Play it Cool this Summer

Make your home comfortable without breaking the bank

By Pat Keegan and Brad Thiessen

Play it Cool this Summer

Sealing air leaks is critical to keeping the home’s interior cooler than the exterior.

Energy bills can creep up during the hot summer months, but there are several ways to make your home more comfortable without breaking the bank. Many solutions are low-cost, while some require a bigger investment. In the end, you can be more comfortable and have lower energy bills this summer.

Minimize heat gain

The first step is to reduce your home’s solar gains — the heat energy it collects from the sun. Since most solar gains originate through your home’s windows, awnings are an effective solution. They can reduce solar heat gain by as much as 65 percent on south-facing windows and 77 percent on west-facing windows.

Awning

Awnings and shade trees are effective in making your home cooler during summer months. Photo by David Sawyer, Flickr.

You can also try less expensive solutions on the outside or inside of your windows, like reflective films and solar screens. Heavy window coverings also work and have the added benefit of reducing heat loss in winter.

Two areas that can be major sources of heat gain are skylights and attics.

Reflective film or specially designed window coverings are potential solutions for skylights. Attics can become extremely hot and radiate heat through the ceiling into your living space. Abundant venting through the roof, gable or eaves is one solution, but you also need adequate attic insulation.

Another important step is to seal air leaks around windows, doors, plumbing and wiring penetrations to keep warm air out and cool air in (see video below).

Excess heat can also be generated inside your home — and at your expense. Here’s a quick list of simple steps you can take:

  • Make it a habit to turn off lights and TVs in rooms that aren’t in use.
  • Incandescent light bulbs generate a lot of heat. Replace them with LEDs.
  • Unplug devices you aren’t using, like chargers, computers, monitors and consumer electronics. Many of these use phantom power that keeps them on constantly (even when they’re not in use), which generates heat.
  • Maintain appliances for peak efficiency. For example, clean your refrigerator coils.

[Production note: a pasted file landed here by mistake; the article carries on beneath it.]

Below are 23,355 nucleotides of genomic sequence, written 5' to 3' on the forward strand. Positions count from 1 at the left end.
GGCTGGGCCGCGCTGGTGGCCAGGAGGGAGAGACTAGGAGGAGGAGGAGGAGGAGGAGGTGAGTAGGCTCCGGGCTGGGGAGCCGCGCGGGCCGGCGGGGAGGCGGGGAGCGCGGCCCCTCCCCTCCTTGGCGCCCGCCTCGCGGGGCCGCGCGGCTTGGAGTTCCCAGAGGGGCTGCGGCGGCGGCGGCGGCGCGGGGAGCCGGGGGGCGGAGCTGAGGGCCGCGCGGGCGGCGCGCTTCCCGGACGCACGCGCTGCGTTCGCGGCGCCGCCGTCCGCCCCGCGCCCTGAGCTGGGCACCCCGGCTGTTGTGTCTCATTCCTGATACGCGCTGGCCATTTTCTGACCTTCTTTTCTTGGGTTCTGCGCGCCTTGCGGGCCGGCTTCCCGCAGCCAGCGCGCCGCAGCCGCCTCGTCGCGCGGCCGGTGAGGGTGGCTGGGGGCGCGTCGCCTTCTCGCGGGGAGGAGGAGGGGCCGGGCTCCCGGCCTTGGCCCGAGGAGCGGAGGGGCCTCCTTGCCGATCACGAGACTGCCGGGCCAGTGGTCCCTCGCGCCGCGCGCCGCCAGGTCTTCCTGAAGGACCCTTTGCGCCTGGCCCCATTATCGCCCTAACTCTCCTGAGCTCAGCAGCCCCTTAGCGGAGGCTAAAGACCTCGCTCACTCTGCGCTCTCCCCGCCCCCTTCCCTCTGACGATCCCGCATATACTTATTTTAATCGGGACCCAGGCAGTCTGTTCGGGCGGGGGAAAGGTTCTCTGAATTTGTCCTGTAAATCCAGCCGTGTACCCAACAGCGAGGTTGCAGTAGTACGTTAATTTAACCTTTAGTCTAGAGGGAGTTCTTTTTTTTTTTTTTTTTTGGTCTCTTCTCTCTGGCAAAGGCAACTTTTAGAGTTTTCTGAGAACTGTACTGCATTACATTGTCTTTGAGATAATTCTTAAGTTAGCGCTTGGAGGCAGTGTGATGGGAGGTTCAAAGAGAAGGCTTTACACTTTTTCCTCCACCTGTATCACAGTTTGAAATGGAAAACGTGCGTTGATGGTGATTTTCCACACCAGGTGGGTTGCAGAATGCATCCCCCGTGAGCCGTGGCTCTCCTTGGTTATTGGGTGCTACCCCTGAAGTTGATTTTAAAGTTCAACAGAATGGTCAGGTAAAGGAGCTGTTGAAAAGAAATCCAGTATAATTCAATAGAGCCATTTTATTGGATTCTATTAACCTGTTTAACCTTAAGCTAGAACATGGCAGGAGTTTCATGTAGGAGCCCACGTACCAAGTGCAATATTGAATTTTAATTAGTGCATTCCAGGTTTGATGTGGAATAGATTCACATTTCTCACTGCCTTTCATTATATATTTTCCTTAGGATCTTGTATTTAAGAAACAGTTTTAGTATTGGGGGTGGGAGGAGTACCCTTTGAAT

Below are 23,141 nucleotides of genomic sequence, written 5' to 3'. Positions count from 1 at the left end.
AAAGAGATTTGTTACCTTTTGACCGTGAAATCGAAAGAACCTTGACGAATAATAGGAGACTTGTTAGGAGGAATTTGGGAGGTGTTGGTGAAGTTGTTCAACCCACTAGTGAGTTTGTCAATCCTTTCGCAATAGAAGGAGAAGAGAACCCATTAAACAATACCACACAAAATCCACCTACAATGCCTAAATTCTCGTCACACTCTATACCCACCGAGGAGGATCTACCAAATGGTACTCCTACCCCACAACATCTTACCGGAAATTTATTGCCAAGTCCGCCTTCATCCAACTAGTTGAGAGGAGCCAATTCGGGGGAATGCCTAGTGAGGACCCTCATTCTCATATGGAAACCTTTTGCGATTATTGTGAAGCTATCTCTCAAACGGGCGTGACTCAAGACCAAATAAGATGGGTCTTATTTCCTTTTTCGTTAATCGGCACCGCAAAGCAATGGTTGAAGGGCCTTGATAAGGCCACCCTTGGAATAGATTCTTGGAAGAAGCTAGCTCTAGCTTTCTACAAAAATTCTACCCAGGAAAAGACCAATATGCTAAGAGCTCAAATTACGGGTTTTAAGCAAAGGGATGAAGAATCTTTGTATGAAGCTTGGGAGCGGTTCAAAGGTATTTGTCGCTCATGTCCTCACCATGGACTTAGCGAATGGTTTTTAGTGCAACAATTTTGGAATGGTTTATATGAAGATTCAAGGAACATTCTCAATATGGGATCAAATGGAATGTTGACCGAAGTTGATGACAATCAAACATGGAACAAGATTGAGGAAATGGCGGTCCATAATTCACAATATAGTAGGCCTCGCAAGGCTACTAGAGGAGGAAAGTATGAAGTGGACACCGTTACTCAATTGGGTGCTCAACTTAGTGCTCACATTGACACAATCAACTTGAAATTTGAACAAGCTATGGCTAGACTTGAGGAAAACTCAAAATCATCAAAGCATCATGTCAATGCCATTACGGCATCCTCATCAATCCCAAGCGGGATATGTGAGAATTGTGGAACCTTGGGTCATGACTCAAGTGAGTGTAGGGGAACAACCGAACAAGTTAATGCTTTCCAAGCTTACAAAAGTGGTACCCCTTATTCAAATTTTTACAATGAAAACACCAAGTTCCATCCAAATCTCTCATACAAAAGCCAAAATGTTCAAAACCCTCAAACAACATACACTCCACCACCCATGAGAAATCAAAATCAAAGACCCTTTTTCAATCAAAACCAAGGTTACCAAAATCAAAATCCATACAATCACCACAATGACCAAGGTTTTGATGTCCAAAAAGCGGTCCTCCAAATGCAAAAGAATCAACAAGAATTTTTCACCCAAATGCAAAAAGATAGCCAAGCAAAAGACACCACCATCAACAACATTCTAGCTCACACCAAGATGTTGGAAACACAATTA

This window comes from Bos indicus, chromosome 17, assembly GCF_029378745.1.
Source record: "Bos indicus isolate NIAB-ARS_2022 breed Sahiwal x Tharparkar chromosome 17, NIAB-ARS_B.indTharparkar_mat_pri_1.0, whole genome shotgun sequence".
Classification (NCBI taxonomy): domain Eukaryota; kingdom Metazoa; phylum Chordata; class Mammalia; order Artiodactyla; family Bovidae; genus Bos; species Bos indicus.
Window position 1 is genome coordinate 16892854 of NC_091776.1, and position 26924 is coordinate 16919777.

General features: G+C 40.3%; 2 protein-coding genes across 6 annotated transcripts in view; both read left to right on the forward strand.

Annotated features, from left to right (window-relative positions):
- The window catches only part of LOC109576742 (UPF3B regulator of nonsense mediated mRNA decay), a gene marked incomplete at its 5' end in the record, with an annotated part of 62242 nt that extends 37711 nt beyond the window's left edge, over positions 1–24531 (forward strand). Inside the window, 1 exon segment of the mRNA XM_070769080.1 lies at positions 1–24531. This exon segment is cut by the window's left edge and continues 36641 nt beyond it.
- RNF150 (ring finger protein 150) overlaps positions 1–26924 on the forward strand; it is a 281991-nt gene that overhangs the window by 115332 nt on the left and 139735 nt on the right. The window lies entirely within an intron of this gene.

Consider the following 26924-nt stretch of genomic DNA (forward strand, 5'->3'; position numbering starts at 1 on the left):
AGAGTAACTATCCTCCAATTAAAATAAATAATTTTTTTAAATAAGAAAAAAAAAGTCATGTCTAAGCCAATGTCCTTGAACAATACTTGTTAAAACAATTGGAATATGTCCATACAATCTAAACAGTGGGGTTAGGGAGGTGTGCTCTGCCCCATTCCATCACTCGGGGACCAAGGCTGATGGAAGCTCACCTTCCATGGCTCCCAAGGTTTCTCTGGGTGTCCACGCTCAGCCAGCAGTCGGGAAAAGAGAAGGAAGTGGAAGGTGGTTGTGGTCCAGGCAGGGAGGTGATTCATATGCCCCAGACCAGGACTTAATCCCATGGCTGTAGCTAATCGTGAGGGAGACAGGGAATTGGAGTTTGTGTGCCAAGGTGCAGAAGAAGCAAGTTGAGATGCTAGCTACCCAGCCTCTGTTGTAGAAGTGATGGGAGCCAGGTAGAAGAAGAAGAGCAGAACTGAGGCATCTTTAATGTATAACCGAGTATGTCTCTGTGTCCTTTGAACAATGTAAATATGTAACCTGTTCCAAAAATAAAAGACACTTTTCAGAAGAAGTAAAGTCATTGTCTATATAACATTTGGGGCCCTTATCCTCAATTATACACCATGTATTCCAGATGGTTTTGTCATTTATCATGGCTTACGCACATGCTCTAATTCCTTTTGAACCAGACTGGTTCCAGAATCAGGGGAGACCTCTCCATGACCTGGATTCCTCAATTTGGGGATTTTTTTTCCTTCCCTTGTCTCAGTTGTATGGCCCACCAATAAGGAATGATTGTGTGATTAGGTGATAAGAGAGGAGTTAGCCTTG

• Lower your water heater temperature to no higher than 120 degrees Fahrenheit and your refrigerator to no lower than 38 degrees Fahrenheit. Also consider insulating your hot water pipes.
  • Minimize use of your oven, and don’t run the dishwasher or washing machine until they are full.

Maximize cooling

Now that you’ve worked on keeping heat out of your home and minimizing the waste heat generated inside, let’s look at how to make the inside air cooler. That starts by assessing your air conditioning (AC) system.

If you have central AC, make sure it’s working efficiently. Replace the filters regularly, and check to see if your supply registers are open. AC systems need to push an adequate amount of air into the supply ductwork to function properly.

If you do not have central AC, window units can be an efficient solution if they are Energy Star®-certified and only used to cool part of the home, part of the time. Make sure to seal any openings around the window unit.

The least expensive way to cool yourself is air movement. A portable fan or ceiling fan (turning counter-clockwise) can make a room feel up to 10 degrees cooler, but keep in mind, fans cool people. Turn them off when you’re not in the room.

If you live in an area where the night air is cool and not too humid, you can exchange your hot air for cool outdoor air by opening the windows and turning on your kitchen and bath fans. Or you can place a fan in one window to exhaust the warm air and open another window at the opposite end of the house to allow the cooler night air inside. The permanent (but more expensive) option is to install a whole-house fan.

Remember, there are several ways to keep cool and increase comfort. I hope these tips will make your summer more enjoyable!

Did you know sealing air leaks in a drafty home can save more than 20% on your heating and cooling bills? Adding weatherstripping is a simple way to keep outdoor air where it belongs. Source: NRECA/America's Electric Cooperatives

About the Author

This column was co-written by Pat Keegan and Brad Thiessen of Collaborative Efficiency. Visit carolinacountry.com/your-energy for more ideas on energy efficiency.

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